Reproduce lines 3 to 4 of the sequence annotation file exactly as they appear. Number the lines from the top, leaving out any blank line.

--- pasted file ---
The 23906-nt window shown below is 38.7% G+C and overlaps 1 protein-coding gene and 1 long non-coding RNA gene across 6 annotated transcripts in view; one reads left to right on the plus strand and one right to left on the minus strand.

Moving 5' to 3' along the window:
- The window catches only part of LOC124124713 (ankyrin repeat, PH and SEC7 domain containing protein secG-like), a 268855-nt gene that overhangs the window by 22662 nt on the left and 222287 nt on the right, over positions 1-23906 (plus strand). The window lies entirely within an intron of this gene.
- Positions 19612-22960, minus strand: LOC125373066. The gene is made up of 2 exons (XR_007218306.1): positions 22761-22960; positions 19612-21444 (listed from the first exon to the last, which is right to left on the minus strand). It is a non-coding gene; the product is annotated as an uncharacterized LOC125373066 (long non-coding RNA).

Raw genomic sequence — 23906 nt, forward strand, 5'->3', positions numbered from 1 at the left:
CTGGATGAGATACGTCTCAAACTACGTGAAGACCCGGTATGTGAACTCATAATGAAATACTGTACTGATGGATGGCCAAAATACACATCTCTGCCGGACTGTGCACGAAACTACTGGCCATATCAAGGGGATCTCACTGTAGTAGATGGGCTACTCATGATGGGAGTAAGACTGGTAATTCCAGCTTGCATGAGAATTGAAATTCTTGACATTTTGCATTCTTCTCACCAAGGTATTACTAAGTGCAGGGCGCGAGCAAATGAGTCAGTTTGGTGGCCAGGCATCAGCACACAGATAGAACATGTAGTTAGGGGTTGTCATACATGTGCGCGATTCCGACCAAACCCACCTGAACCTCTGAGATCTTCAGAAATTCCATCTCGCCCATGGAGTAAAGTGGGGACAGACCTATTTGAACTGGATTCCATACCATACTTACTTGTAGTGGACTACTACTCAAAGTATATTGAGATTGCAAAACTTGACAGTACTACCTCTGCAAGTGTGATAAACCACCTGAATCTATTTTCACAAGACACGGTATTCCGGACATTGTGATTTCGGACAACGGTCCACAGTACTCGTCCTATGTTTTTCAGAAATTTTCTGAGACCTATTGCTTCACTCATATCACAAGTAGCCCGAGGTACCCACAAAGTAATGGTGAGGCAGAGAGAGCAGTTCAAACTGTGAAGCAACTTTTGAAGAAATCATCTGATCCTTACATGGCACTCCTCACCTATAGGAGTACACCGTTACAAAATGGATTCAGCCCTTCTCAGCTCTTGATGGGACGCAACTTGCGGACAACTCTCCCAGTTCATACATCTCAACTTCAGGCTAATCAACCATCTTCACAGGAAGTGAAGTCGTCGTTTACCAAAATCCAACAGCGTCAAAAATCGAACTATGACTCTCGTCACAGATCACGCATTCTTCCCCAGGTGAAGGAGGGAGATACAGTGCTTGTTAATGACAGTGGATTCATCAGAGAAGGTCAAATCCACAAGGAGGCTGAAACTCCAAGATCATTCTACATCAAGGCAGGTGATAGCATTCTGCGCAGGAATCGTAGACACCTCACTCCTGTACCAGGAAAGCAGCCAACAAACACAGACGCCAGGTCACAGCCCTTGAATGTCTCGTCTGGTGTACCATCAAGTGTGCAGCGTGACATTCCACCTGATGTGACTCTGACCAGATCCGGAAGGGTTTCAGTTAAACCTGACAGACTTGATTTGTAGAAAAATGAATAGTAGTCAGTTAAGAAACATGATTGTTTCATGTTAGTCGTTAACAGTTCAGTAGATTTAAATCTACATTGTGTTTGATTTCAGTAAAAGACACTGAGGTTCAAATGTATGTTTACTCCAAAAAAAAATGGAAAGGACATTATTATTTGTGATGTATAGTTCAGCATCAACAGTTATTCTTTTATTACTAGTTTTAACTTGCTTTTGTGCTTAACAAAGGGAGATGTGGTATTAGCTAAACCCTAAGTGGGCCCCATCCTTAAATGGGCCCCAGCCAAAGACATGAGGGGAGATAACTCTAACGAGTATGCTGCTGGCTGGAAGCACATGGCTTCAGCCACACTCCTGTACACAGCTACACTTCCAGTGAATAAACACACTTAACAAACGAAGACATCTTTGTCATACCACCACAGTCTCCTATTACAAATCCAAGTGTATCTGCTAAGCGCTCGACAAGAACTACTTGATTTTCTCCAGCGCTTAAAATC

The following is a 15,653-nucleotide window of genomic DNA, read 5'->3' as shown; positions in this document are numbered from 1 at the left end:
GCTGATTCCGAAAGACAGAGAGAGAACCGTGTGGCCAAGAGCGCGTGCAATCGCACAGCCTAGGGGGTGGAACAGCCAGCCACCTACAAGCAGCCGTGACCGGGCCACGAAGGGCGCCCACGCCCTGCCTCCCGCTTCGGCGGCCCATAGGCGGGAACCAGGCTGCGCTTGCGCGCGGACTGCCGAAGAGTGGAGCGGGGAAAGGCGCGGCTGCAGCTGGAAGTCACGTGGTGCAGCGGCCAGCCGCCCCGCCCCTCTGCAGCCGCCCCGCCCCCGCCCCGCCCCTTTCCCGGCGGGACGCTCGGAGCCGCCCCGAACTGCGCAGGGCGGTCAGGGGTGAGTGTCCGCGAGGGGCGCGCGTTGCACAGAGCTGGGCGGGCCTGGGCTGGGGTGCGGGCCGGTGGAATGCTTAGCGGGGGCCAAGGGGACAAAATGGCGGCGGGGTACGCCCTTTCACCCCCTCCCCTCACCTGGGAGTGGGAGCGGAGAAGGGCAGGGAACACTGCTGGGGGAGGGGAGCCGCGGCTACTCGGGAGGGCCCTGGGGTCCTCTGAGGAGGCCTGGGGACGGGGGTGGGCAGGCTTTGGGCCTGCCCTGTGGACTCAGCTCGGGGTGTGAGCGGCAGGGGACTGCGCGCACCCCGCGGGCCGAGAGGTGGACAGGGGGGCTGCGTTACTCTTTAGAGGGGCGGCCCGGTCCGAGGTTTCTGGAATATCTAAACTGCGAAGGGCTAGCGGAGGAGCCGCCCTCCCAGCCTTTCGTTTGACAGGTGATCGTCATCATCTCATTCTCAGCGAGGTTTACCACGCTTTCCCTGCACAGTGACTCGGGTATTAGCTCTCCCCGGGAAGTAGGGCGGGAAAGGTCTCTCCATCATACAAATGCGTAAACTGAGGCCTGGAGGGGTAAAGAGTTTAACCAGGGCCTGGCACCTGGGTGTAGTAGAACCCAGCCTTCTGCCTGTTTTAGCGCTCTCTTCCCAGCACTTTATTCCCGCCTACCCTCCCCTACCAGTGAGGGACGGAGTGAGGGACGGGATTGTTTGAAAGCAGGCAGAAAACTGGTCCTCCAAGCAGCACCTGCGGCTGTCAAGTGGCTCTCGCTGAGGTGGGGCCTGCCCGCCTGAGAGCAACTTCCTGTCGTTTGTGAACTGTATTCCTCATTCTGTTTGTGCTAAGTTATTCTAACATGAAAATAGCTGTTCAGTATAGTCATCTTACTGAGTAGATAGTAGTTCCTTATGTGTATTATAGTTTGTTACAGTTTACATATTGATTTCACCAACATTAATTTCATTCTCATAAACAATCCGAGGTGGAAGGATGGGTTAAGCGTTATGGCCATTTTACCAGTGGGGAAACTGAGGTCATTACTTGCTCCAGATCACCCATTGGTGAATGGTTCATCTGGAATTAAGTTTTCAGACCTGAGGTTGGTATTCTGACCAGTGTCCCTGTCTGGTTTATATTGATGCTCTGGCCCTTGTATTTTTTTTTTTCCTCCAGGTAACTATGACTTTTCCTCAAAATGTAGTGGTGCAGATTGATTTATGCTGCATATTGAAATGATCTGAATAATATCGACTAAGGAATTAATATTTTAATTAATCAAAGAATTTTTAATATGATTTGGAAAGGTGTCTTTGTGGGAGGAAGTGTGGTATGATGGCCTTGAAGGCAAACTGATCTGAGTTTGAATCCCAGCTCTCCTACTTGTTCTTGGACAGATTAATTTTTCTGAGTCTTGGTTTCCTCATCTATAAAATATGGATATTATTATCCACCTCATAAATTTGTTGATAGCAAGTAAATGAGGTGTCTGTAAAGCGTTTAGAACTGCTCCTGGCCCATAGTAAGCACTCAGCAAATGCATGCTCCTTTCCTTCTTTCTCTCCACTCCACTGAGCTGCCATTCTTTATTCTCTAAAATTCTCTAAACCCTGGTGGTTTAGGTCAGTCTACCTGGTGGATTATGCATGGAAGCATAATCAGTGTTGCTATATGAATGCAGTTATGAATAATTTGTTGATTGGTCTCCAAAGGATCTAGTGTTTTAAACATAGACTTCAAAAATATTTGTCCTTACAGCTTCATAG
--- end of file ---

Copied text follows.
- The window catches only part of LOC124124713 (ankyrin repeat, PH and SEC7 domain containing protein secG-like), a 268855-nt gene that overhangs the window by 22662 nt on the left and 222287 nt on the right, over positions 1-23906 (plus strand). The window lies entirely within an intron of this gene.
- Positions 19612-22960, minus strand: LOC125373066. The gene is made up of 2 exons (XR_007218306.1): positions 22761-22960; positions 19612-21444 (listed from the first exon to the last, which is right to left on the minus strand). It is a non-coding gene; the product is annotated as an uncharacterized LOC125373066 (long non-coding RNA).